10/04/2008 (The News International, Pakistan), Karachi - Sindh government will hold negotiations on Thursday for settlement of a confrontation between owners of private oil-trucks and edible oil manufacturers that has fanned fears of shortage of commodity in coming days.
In this regard, Sindh Industries Secretary Rasul Bux Palpato has been asked to meet representatives of All Pakistan Oil Tankers Owners Association (APOTOA) following intervention of Prime Minister Yousaf Raza Gilani on Wednesday.
The supply of crude palm oil from port city of Karachi to other parts of the country has been suspended since April 3 when private oil-trucks went on a strike over involvement of state-owned National Logistic Cell (NLC) in their business.
In a statement issued here, Pakistan Vanaspati Manufacturers Association (PVMA) said half of its units are closed because of the chaos created by private transporters and the situation could result in total closure of cooking oil factories in 3-4 days.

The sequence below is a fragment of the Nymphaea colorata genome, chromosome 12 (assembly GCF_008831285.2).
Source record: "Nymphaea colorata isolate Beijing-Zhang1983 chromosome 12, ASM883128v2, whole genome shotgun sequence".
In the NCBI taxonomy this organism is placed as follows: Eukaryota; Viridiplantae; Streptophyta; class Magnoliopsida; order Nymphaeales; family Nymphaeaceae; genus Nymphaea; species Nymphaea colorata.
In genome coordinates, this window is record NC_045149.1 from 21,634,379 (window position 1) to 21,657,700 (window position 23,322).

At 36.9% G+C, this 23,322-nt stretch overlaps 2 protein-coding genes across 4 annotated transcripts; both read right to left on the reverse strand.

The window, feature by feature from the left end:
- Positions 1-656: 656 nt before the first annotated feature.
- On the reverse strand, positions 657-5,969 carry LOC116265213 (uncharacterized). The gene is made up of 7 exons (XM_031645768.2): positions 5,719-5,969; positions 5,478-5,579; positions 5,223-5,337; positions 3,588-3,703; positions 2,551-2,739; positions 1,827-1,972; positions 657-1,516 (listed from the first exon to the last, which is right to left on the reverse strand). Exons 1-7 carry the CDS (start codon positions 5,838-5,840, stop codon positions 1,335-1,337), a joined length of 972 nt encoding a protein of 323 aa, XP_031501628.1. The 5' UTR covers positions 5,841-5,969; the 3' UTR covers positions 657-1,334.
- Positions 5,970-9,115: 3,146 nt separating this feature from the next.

The row, however, does not appear to be cooling down anytime soon as Bakhtawar Khan, Chairman APOTOA, told The News that there could not be any sharing of transport business with NLC. “You give them (NLC) the contract and all the labour associated with 5,000 oil tankers will be unemployed,” he said.
Edible oil price has already scaled up by Rs4 per kg since palm oil supply was suspended and will go up further if the situation is not brought under control, said a PVMA member.
PVMA had entered into a contract with NLC last December for supplying small part of imported palm oil from Karachi Port Trust (KPT) and Port Qasim Authority (PQA) to their factories in a bid to use reliable logistics.
“Presently NLC is only transporting 10 percent of total supply. Its share would not be more than 20 percent,” said Sheikh Amjad Rasheed, former chairman PVMA. “There is no point for private contractors to protest especially when edible oil consumption has been increasing and there is always more to be transported.”
Pakistan one of the biggest consumers of edible oil, imports approximately 1,20,000 tonnes of palm oil every month. Continuing strike by private contractors has also jeopardized fate of 50,000 tonnes palm oil consignment, which will reach Karachi in 3-4 days. Importers fear paying demurrage charge if the strike persists.
The decision to contract part of palm oil transport to NLC was made to ensure that supply is not interrupted on small pretexts and that incidents like theft do not take place. “If they are not willing to change their demand regarding exclusion of NLC,” said Rasheed, “we will neither for NLC’s inclusion.”